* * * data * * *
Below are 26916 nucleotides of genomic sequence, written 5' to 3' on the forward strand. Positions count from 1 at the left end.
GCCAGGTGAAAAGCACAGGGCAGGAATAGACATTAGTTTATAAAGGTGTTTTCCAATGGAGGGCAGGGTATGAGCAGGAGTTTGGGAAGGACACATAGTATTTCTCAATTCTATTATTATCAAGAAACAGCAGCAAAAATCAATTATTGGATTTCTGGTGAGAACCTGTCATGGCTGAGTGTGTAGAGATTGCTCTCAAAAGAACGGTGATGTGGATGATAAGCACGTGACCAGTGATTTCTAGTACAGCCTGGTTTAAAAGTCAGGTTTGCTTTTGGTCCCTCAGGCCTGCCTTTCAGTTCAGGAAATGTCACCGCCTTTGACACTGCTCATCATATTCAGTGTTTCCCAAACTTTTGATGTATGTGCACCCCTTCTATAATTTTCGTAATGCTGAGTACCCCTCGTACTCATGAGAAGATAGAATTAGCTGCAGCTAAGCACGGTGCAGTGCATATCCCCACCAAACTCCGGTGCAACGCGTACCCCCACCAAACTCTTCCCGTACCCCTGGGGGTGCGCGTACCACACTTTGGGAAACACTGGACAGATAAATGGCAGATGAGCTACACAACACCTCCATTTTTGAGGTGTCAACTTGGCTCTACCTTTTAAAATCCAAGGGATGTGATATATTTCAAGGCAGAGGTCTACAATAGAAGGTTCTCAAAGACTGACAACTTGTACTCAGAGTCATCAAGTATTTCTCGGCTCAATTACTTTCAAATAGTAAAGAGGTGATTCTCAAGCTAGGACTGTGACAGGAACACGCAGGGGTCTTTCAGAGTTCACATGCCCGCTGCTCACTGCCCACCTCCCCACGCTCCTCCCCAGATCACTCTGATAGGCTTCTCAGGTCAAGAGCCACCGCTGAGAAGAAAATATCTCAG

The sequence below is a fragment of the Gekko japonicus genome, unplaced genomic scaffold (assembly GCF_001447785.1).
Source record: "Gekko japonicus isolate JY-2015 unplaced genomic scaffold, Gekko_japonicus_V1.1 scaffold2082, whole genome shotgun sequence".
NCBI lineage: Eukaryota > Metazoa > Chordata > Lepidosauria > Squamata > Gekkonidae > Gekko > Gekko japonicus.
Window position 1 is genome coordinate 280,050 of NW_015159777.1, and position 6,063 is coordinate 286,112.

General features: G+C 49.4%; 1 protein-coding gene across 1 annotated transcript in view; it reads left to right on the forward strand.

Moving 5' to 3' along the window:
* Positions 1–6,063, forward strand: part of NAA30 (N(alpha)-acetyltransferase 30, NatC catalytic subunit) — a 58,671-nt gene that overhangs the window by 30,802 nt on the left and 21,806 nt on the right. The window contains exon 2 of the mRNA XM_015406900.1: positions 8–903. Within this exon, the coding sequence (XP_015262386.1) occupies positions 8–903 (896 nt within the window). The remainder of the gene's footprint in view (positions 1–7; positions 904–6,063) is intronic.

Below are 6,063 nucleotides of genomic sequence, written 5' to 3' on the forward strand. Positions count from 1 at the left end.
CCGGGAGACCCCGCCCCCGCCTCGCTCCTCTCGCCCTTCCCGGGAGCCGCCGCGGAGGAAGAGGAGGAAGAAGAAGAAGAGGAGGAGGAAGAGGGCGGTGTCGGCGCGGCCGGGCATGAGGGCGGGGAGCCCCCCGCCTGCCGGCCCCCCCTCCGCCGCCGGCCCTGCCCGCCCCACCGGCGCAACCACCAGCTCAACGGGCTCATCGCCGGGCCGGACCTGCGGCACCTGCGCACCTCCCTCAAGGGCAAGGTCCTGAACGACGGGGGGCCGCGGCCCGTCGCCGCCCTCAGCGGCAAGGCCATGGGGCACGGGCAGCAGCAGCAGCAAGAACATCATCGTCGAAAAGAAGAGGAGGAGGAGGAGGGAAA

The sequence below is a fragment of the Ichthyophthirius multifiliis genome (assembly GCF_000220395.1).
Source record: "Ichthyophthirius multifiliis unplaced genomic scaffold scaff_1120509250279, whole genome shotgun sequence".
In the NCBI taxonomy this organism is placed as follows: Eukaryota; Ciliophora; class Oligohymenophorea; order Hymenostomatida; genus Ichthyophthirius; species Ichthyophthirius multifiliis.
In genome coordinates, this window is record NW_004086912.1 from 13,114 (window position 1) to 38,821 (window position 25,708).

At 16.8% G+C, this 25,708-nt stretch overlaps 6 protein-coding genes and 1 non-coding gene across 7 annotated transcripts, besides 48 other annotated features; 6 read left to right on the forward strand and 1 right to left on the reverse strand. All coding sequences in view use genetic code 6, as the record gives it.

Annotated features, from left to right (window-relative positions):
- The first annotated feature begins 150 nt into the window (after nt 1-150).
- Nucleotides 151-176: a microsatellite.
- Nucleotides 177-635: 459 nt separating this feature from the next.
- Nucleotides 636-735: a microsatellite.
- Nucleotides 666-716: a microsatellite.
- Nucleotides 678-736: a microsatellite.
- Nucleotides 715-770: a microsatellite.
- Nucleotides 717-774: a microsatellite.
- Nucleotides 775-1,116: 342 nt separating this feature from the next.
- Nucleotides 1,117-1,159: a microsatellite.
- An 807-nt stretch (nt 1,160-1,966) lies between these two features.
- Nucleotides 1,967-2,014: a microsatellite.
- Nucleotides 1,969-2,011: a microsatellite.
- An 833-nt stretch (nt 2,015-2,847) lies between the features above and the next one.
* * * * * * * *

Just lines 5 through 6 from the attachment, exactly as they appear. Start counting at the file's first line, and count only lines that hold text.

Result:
NCBI lineage: Eukaryota > Metazoa > Chordata > Lepidosauria > Squamata > Gekkonidae > Gekko > Gekko japonicus.
Window position 1 is genome coordinate 280,050 of NW_015159777.1, and position 6,063 is coordinate 286,112.